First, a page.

Over 100 researchers, faculty, graduate students and others gathered last week to witness Mariel Vazquez, a professor of mathematics and microbiology and molecular genetics at the University of California, Davis, receive the nation’s highest research award for minority mathematicians, the 2016 Blackwell-Tapia Prize, in Knoxville at the conclusion of the biennial Blackwell-Tapia Conference.
Before presenting the prize, Richard Tapia, professor of mathematics at Rice University, gave a stirring speech where he called upon all mathematicians from under-represented groups to achieve excellence both in research and service to the nation in training and inspiring the next generation of mathematicians.
In a moving acceptance speech, Vazquez spoke of how she felt the honor profoundly as an immigrant from Mexico with children born in the United States, together representing the changing face of America. She related how she came to the United States “with stars in her eyes” and urged the audience to recognize and reach out to all of the starry-eyed students to help them also follow their dreams.
The ceremony was the capstone of two days of talks by an inspiring line-up of mathematicians and statisticians on topics from using math to move robots quickly to conducting statistical research in industrial, government and academic settings. The event included a poster session, many opportunities for networking, and a pre-conference event for undergraduates where Vazquez and Jose Perea, an assistant professor of mathematics from Michigan State University, shared the stories of their career paths and applications of their research. Abdul-Aziz Yakubu, a professor of mathematics at Howard University, gave the conference’s annual Joaquin Bustoz, Jr. distinguished lecture.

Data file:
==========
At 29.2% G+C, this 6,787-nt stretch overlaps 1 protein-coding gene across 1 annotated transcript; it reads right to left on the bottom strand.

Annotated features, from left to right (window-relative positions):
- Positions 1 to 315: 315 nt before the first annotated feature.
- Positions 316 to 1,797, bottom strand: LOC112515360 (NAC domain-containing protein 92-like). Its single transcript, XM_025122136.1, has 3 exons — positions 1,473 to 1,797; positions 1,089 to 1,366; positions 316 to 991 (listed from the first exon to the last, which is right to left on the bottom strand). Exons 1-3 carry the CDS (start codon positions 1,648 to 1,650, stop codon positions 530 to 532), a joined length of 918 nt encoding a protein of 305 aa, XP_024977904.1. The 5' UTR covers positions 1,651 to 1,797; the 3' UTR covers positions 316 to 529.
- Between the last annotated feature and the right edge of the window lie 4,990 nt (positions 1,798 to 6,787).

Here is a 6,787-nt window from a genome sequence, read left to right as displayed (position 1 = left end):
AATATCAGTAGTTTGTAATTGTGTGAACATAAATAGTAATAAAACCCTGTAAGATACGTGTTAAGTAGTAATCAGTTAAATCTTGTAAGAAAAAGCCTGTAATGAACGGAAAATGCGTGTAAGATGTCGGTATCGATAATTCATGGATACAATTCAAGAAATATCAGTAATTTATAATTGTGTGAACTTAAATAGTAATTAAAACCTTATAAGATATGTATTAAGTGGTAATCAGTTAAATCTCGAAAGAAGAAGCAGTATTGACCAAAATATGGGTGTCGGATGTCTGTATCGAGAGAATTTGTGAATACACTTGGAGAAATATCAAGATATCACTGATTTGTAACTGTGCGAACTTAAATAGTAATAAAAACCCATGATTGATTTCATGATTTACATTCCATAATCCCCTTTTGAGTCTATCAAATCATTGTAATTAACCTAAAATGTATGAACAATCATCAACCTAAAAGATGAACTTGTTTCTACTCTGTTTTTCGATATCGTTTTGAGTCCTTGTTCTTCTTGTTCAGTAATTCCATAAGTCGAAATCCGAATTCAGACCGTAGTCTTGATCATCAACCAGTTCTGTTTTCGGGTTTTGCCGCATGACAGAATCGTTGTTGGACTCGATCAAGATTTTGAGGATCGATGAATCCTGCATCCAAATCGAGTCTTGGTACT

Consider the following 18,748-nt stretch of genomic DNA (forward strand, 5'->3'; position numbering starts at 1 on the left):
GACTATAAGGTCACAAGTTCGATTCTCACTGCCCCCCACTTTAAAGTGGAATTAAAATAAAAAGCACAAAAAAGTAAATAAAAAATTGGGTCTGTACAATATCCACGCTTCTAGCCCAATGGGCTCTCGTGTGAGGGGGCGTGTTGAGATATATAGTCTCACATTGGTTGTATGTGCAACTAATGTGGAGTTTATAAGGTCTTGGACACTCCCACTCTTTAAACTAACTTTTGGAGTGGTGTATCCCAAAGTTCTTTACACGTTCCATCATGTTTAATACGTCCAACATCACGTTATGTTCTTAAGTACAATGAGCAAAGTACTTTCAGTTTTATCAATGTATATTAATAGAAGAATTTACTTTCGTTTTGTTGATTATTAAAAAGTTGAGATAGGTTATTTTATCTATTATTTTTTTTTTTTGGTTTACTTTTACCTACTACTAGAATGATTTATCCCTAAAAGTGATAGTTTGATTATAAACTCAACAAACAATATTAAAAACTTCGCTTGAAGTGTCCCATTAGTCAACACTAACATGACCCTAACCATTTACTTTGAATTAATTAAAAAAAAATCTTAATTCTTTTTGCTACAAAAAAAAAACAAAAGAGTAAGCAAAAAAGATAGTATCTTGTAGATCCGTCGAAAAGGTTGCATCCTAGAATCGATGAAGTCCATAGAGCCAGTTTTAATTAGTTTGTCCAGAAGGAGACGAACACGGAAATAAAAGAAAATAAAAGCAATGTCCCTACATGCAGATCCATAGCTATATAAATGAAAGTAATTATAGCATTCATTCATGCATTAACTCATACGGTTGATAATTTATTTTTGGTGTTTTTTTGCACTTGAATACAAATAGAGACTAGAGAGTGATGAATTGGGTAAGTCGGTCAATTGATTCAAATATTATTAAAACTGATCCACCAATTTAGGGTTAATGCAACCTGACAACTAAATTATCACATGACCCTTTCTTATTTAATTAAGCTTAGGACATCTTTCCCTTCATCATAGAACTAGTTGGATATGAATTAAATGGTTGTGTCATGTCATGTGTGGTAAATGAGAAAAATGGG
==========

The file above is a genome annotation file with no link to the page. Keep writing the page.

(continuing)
The NSF Mathematical Sciences Institutes Diversity Committee hosted the 2016 Blackwell-Tapia Conference and Awards Ceremony, with NIMBioS as the lead institute and the Statistical and Applied Mathematical Sciences Institute (SAMSI) as co-organizer. This was the ninth biennial conference held since 2000, with the location rotating among NSF Mathematics Institutes.
The event was supported in part by the Alfred P. Sloan Foundation. Additional support for Canadian participation was provided by the Fields Institute.
The conference and prize honors David Blackwell, the first African-American member of the National Academy of Science, and Tapia, winner of the National Medal of Science in 2010, two seminal figures who inspired a generation of African-American, Native American and Latino/Latina students to pursue careers in mathematics.
Conference photos can be viewed on the NIMBioS Flickr site.
The next Blackwell-Tapia conference will be lead by ICERM in Providence, RI in 2018.